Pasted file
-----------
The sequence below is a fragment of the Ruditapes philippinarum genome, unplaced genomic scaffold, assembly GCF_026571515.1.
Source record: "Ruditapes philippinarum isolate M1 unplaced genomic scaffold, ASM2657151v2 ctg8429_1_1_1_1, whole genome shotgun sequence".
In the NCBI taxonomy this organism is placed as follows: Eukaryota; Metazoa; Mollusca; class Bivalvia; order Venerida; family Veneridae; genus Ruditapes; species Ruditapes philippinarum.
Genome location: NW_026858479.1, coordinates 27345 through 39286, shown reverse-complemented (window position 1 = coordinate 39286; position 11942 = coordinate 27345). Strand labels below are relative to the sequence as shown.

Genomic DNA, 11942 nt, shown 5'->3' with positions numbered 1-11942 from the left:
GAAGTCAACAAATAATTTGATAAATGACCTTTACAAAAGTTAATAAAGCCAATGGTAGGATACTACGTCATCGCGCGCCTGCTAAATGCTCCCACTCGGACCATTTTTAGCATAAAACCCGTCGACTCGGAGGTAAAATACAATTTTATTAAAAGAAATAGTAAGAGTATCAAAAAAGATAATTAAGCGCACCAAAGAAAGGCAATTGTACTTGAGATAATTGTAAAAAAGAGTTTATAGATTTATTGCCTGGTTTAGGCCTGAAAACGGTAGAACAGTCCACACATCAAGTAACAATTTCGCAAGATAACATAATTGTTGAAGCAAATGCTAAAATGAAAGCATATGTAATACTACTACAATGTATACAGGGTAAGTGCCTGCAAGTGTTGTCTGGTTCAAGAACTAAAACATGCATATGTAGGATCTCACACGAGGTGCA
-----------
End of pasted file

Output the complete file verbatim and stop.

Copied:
The sequence below is a fragment of the Ruditapes philippinarum genome, unplaced genomic scaffold, assembly GCF_026571515.1.
Source record: "Ruditapes philippinarum isolate M1 unplaced genomic scaffold, ASM2657151v2 ctg8429_1_1_1_1, whole genome shotgun sequence".
In the NCBI taxonomy this organism is placed as follows: Eukaryota; Metazoa; Mollusca; class Bivalvia; order Venerida; family Veneridae; genus Ruditapes; species Ruditapes philippinarum.
Genome location: NW_026858479.1, coordinates 27345 through 39286, shown reverse-complemented (window position 1 = coordinate 39286; position 11942 = coordinate 27345). Strand labels below are relative to the sequence as shown.

Genomic DNA, 11942 nt, shown 5'->3' with positions numbered 1-11942 from the left:
GAAGTCAACAAATAATTTGATAAATGACCTTTACAAAAGTTAATAAAGCCAATGGTAGGATACTACGTCATCGCGCGCCTGCTAAATGCTCCCACTCGGACCATTTTTAGCATAAAACCCGTCGACTCGGAGGTAAAATACAATTTTATTAAAAGAAATAGTAAGAGTATCAAAAAAGATAATTAAGCGCACCAAAGAAAGGCAATTGTACTTGAGATAATTGTAAAAAAGAGTTTATAGATTTATTGCCTGGTTTAGGCCTGAAAACGGTAGAACAGTCCACACATCAAGTAACAATTTCGCAAGATAACATAATTGTTGAAGCAAATGCTAAAATGAAAGCATATGTAATACTACTACAATGTATACAGGGTAAGTGCCTGCAAGTGTTGTCTGGTTCAAGAACTAAAACATGCATATGTAGGATCTCACACGAGGTGCA